Classification societies are organizations that establish and apply technical standards in relation to the design, construction and survey of marine related facilities including ships and offshore structures.
The vast majority of ships are built and surveyed to the standards laid down by classification societies.
These standards are issued by the classification society aspublished rules. A vessel that has been designed and built to the appropriate rules of a society may apply for a certificate of classification from that society.
The society issues this certificate upon completion of relevant classification surveys.
Such a certificate does not imply, and should not be construed as an express warranty of safety, fitness for purpose or seaworthiness of the ship. Itis an attestation only that the vessel is in compliance with the standards that have been developed and published by the society issuing the classification certificate.
2. SCOPE OF CLASIFICATION
Implementing the published rules, the classification process consists of:
A technical review of the design plans and related documents for a new vessel to verify compliance with the applicablerules;
Attendance at the construction of the vessel in the shipyard by a classification society surveyor(s), and at the relevant production facilities that provide key components such as the steel, engine, generators and castings, to verify that the vessel is constructed in accordance with the classification rules;
Upon satisfactory completion of the above, the shipowner’s request for theissuance of a class certificate will be considered by the relevant classification society and, if deemed satisfactory, the assignment of class will be approved and a certificate of classification issued;
Once in service, the owner must submit the vessel to a clearly specified program of periodical class surveys, carried out onboard the vessel, to verify that the ship continues to meet therelevant rule conditions for continuation of class.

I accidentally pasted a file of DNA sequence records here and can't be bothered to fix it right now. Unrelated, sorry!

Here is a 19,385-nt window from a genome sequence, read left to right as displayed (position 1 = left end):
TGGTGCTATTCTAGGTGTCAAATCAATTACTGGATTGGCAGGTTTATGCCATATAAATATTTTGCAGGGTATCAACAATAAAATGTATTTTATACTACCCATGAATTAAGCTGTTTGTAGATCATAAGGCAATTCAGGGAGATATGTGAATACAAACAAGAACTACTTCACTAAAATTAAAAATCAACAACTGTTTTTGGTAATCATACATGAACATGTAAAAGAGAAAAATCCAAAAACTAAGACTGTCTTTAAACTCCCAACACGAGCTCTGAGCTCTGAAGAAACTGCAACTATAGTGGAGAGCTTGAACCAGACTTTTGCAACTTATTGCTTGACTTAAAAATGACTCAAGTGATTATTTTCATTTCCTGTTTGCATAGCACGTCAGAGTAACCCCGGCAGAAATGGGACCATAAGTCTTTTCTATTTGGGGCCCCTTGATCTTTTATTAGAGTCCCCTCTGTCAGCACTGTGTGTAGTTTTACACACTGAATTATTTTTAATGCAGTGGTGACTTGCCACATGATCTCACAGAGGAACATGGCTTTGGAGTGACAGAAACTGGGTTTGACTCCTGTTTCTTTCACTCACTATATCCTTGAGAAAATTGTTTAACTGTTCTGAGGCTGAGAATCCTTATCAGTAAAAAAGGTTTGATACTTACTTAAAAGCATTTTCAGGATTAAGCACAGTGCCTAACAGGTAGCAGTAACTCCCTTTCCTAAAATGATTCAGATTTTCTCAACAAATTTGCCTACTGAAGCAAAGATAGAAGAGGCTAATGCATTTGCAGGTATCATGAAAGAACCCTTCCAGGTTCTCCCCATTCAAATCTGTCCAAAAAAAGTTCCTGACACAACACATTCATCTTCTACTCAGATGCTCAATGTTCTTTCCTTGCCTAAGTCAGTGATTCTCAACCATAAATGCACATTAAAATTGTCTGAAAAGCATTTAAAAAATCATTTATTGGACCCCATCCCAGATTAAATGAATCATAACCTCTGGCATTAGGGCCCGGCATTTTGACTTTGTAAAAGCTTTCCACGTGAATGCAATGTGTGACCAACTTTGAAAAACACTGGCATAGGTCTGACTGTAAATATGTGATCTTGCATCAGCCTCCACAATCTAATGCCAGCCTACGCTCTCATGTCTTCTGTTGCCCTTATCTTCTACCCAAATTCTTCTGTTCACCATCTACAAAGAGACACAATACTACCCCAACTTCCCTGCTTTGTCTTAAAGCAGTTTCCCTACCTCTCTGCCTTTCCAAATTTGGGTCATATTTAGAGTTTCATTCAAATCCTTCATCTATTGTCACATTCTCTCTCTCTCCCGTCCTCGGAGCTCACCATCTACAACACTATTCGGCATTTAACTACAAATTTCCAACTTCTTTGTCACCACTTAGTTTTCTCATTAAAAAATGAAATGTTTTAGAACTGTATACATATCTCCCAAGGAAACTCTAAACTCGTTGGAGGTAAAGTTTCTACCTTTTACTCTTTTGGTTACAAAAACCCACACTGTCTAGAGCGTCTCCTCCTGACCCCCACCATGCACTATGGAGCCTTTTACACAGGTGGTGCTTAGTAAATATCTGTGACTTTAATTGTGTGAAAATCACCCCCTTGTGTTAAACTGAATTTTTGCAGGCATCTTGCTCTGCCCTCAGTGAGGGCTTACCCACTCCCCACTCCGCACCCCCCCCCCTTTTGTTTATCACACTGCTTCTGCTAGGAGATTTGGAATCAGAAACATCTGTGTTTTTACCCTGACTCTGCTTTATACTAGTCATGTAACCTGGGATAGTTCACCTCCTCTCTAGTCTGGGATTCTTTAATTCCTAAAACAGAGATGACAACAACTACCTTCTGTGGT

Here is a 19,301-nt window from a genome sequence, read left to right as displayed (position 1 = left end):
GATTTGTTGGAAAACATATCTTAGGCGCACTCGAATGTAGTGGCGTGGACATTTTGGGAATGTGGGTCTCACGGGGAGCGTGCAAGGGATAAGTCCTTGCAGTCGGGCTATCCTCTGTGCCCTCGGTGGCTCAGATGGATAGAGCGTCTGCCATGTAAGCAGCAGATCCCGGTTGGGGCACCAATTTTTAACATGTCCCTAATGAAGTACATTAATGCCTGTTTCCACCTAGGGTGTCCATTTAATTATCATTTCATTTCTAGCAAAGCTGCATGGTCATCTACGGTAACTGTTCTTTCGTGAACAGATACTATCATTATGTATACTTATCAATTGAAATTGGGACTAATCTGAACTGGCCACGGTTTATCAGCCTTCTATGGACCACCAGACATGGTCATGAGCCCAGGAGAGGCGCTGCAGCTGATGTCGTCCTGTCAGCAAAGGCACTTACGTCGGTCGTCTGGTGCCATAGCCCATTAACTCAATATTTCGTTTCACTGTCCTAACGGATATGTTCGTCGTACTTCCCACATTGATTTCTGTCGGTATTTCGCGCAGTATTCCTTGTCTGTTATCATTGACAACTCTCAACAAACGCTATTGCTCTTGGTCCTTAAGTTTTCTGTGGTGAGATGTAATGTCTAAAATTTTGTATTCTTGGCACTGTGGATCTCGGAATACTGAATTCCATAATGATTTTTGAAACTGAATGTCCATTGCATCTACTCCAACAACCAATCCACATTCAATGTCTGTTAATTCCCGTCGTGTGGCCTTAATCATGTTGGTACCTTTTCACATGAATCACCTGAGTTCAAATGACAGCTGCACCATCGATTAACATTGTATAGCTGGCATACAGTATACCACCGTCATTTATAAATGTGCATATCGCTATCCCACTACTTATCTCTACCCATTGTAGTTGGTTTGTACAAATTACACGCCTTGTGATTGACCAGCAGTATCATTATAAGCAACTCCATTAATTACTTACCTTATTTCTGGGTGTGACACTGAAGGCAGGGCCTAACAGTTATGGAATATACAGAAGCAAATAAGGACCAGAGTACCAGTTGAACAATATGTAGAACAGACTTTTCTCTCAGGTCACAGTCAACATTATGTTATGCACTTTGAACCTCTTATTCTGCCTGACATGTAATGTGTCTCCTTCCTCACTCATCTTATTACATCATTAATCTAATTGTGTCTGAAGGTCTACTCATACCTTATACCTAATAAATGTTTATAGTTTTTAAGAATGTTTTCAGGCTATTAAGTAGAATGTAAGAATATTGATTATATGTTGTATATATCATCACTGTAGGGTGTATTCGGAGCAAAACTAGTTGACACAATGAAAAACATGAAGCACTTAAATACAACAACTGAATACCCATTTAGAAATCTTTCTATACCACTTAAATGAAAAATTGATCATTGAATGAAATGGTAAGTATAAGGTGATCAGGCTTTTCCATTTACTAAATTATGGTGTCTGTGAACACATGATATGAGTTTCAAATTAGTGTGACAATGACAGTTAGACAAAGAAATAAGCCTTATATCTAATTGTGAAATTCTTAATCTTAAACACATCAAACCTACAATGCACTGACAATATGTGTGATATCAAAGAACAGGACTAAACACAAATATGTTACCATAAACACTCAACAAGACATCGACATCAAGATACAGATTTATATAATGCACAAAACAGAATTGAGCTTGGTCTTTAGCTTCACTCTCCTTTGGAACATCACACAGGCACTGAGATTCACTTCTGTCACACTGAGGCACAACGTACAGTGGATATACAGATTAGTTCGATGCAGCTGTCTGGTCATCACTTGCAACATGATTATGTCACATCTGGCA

Class rules do not cover every piece of structure or item of equipment on board a vessel, nor do they cover operational elements. Activities which generally fall outside the scope of classification include such items as: design and manufacturing processes; choice of type and power of machinery and certain equipment (e.g. winches); number andqualification of crew or operating personnel; form and cargo carrying capacity of the ship and Manoeuvring performance; hull vibrations; spare parts; life-saving appliances and maintenance equipment.
These matters may however be given consideration for classification according to the type of ship or class notation(s) assigned.
It should be emphasized that it is the shipowner who has total control overa vessel, including the manner in which it is operated and maintained. Classification is voluntary and its effectiveness depends upon the shipowner, and other interests, operating in good faith by disclosing to the class society any damage or deterioration that may affect the vessel’s classification status.
If there is the least question, the owner should notify class and schedule a survey todetermine if the vessel is in compliance with the relevant class standard.
A class surveyor may only go on board a vessel once in a twelve-month period. At that time it is neither possible, nor expected that the surveyor scrutinize the entire structure of the vessel or its machinery. The survey involves a sampling, for which guidelines exist based upon empirical experience which may indicate thoseparts of the vessel or its machinery that may be subject to corrosion, or are exposed to the highest incidence of stress, or may be likely to exhibit signs of fatigue or damage.
3. Assignment, maintenance, suspension and withdrawal of class
Class is assigned to a ship upon the completion of satisfactory surveys, undertaken in order to check compliance with the rules of the society, at...